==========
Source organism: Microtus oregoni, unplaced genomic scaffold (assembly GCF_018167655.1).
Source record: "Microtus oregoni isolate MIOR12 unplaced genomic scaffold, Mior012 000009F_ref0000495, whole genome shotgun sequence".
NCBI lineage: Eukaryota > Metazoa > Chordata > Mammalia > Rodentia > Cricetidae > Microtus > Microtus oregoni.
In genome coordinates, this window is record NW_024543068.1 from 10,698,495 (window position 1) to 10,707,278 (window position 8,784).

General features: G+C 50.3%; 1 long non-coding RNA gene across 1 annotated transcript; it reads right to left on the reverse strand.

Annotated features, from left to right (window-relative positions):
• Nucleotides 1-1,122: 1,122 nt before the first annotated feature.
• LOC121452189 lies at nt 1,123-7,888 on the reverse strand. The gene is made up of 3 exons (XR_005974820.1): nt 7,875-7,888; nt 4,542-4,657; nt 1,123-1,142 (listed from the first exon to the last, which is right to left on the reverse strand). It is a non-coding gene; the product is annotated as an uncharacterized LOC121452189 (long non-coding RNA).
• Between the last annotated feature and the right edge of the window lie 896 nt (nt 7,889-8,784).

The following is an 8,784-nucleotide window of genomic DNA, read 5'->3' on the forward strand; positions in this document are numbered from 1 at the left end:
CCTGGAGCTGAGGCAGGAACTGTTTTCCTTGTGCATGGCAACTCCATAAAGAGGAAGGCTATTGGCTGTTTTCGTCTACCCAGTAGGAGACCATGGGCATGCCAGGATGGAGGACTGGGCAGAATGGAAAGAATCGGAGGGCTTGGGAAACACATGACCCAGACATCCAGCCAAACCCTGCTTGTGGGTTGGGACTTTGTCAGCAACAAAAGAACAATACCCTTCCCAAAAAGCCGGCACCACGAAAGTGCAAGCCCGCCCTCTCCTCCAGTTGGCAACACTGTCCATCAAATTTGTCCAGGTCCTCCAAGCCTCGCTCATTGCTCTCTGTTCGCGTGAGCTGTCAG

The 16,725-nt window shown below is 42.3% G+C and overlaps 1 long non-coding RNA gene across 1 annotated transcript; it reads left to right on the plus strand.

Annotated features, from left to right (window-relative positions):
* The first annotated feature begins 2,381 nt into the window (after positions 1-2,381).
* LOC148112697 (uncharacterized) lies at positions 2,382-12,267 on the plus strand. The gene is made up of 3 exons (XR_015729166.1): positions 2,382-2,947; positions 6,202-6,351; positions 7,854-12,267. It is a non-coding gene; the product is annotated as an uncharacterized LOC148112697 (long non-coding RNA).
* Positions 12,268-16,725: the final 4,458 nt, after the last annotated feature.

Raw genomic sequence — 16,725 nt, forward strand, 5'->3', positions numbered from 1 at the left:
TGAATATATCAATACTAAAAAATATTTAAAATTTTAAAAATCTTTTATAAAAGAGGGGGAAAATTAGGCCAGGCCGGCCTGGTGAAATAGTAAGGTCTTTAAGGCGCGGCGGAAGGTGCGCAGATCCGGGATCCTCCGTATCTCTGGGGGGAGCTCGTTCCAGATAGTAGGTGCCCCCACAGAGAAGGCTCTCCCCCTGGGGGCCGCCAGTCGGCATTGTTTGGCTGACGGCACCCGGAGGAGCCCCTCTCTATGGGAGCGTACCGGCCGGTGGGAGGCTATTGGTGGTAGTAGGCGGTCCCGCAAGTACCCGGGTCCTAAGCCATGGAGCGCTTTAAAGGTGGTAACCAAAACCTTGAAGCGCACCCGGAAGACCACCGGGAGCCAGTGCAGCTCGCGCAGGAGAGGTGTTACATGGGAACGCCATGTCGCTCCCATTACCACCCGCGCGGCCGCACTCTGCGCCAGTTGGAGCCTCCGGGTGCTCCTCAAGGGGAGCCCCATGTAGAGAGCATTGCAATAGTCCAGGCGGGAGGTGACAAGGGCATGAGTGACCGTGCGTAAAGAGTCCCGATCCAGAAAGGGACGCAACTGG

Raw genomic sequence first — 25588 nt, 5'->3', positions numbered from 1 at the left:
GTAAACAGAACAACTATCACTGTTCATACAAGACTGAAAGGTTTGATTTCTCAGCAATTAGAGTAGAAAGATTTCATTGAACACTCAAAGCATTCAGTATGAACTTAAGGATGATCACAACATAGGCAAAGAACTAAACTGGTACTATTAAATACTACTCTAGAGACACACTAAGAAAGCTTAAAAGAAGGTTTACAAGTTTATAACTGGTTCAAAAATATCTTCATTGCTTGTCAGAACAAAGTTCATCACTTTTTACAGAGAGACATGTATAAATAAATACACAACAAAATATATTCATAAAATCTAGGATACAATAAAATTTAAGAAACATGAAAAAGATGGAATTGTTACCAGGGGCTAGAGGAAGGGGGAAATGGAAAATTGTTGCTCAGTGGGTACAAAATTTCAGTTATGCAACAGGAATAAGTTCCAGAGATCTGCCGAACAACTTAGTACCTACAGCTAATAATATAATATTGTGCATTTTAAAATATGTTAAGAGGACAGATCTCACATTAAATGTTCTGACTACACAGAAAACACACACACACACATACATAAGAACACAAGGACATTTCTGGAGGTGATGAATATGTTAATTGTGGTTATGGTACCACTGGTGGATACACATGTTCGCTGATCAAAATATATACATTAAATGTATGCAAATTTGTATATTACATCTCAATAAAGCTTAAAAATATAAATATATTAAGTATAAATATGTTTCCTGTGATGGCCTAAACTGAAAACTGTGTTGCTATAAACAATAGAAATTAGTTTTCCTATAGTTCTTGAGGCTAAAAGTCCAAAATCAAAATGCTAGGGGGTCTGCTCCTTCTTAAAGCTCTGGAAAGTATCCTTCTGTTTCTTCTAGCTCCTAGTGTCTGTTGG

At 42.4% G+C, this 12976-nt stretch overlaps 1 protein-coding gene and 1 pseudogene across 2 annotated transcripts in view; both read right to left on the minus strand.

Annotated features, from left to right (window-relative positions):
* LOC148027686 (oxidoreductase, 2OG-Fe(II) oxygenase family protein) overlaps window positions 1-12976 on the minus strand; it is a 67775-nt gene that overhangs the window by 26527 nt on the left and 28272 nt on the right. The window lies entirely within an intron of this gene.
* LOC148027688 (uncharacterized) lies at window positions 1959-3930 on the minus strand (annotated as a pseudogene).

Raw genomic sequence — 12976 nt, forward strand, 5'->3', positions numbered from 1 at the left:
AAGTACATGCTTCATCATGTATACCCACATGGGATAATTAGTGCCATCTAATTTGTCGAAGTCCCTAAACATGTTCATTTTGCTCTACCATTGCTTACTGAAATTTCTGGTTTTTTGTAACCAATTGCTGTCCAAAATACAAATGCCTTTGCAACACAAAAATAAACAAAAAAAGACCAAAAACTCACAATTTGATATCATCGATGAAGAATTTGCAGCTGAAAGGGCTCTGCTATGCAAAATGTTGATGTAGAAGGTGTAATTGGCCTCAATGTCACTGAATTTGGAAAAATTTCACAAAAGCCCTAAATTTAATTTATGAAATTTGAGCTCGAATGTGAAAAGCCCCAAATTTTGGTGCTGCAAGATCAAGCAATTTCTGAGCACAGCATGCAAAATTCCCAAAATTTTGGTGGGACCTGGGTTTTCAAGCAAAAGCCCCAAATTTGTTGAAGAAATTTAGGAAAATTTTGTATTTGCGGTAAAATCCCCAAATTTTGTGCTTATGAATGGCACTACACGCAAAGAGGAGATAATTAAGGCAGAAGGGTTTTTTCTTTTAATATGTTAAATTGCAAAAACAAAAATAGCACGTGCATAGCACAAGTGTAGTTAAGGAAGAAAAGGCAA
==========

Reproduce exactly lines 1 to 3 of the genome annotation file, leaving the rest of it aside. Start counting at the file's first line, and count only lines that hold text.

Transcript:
Source organism: Microtus oregoni, unplaced genomic scaffold (assembly GCF_018167655.1).
Source record: "Microtus oregoni isolate MIOR12 unplaced genomic scaffold, Mior012 000009F_ref0000495, whole genome shotgun sequence".
NCBI lineage: Eukaryota > Metazoa > Chordata > Mammalia > Rodentia > Cricetidae > Microtus > Microtus oregoni.